Units of Measure in Spectroscopy, Part I: It's the Volume, Folks! - - Spectroscopy
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Units of Measure in Spectroscopy, Part I: It's the Volume, Folks!

Volume 29, Issue 2, pp. 24-37


This column and the next few installments are intended to constitute a discussion on the ramifications of the new findings. We base our discussions on the previously reported results (1–11).

To review the findings until now, in our previous column (11) we examined the behavior and performance of nearly ideal samples (clear liquid mixtures) using a nearly ideal calibration algorithm (classical least squares [CLS]) and found several characteristics of our data set that indicate that volume fractions are the operative physical variable that spectroscopy is sensitive to. First, we noticed that the values from the CLS analysis of the spectral data from the second laboratory had values that corresponded to the values that represented the target values in the original experimental design: 0%, 25%, 50%, 75%, and 100%. We also noted that in the samples for the second laboratory, those values corresponded to the volume fractions of the various components.

We then applied the scientific method to our microcosm and formulated the hypothesis that when Beer's law holds, the absorbance spectra of clear solutions are in fact sensitive to the volume fractions of the components in the mixture. Continuing the application of the scientific method, we verified the hypothesis by applying it to the data from the first laboratory, which had not previously been analyzed this way, and found that indeed the performance of the CLS method was much improved when the CLS values were compared to the volume fractions, rather than any of the other concentration units that had been used previously.

Figure 1: Plots of CLS values versus weight percent and volume percent, for toluene: (a) weight percent versus CLS values; (b) volume percent versus CLS values.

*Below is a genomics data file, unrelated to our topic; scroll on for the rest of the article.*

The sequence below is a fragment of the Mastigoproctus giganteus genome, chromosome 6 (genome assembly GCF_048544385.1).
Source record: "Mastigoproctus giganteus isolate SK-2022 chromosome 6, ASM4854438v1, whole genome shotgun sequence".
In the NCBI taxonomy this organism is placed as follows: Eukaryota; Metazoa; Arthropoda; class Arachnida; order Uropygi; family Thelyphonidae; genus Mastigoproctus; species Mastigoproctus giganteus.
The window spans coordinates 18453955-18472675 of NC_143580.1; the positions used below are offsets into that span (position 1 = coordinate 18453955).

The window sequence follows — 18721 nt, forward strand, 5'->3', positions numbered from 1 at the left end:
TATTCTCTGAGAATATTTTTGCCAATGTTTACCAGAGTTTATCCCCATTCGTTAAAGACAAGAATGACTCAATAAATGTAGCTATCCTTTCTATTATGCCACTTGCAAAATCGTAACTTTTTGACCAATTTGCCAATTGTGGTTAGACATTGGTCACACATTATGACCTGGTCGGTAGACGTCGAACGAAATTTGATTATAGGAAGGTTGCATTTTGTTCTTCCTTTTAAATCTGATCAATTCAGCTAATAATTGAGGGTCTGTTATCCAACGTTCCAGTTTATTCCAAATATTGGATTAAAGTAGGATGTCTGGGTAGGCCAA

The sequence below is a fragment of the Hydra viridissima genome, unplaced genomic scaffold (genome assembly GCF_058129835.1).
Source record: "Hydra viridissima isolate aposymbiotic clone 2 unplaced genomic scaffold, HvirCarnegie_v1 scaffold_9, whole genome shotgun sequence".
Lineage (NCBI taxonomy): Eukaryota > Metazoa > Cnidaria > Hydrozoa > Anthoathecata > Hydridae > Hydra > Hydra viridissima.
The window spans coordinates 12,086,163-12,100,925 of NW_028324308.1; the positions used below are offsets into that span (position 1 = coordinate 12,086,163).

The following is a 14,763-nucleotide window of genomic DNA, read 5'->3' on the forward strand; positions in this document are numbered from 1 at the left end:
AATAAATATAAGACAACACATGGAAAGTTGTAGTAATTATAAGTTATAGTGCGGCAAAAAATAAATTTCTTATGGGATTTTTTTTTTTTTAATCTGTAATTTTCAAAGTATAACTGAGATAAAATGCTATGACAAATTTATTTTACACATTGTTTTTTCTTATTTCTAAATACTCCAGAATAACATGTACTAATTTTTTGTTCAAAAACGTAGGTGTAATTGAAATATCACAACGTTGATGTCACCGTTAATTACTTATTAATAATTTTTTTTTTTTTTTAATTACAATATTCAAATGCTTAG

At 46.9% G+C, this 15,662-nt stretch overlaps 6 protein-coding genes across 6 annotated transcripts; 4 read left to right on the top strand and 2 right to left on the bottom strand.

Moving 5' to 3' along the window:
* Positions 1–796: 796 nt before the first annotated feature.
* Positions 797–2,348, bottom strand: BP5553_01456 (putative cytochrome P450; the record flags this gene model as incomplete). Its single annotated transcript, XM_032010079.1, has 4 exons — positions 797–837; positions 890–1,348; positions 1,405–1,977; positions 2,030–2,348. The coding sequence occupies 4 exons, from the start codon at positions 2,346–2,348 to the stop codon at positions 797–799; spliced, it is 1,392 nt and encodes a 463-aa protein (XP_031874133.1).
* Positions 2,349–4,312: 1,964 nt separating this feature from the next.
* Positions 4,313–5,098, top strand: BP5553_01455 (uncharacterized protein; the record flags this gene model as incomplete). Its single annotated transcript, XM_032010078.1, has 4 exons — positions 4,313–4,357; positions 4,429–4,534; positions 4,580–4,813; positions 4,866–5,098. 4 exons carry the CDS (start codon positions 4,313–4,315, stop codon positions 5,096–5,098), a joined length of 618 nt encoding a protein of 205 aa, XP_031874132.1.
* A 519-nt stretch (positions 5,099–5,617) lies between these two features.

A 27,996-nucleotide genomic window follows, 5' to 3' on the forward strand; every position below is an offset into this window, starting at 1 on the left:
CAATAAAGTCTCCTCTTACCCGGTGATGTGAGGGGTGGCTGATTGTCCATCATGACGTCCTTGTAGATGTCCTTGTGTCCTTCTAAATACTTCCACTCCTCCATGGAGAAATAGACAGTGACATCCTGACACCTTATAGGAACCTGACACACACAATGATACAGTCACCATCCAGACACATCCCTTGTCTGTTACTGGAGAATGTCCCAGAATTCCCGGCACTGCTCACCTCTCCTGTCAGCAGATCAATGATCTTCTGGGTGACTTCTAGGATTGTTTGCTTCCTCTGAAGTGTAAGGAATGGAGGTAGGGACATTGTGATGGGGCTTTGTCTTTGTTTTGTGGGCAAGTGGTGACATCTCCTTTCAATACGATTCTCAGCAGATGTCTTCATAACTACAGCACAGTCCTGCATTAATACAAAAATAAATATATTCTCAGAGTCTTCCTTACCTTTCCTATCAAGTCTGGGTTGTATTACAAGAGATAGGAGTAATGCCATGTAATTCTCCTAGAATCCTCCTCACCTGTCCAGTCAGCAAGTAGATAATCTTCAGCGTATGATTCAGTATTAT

This was ascertained by comparing individual values of the concentrations as determined by the various methods. A more robust comparison can be obtained by calculating a statistical figure of merit, similarly to the way accuracy measures are obtained for other quantitative calibration algorithms. There are both graphical methods available and numeric methods. It made sense to use both approaches for the comparison, if for no other reason than that is standard procedure when performing calibrations with the other algorithms, and we decided to examine our CLS results as closely as is normally done. We started with the numeric approach, and computed the root mean square differences and correlation coefficients between the concentration values from the CLS method and the concentration values obtained using other units. The calculations were taken over all 15 of the samples, going from 0% to 100% of each component in accordance with the experimental design used (see Figure 1 in reference 5).

Table I: Comparison of performance statistics for different units of concentration
As we saw, the data from the second laboratory were somewhat erratic, a characteristic that was explained by David Heaps, the scientist who performed the data collection in that laboratory, as being caused by fact that the sample cell used was not large enough to encompass the entire beam from the spectrometer. This caused small variations in the position of the cell, which ordinarily would be negligible, and had inordinately large effects on the readings. We also previously noted the erratic nature of the data from the second laboratory in reference 9. Therefore, we present only the results from the first laboratory in Table I.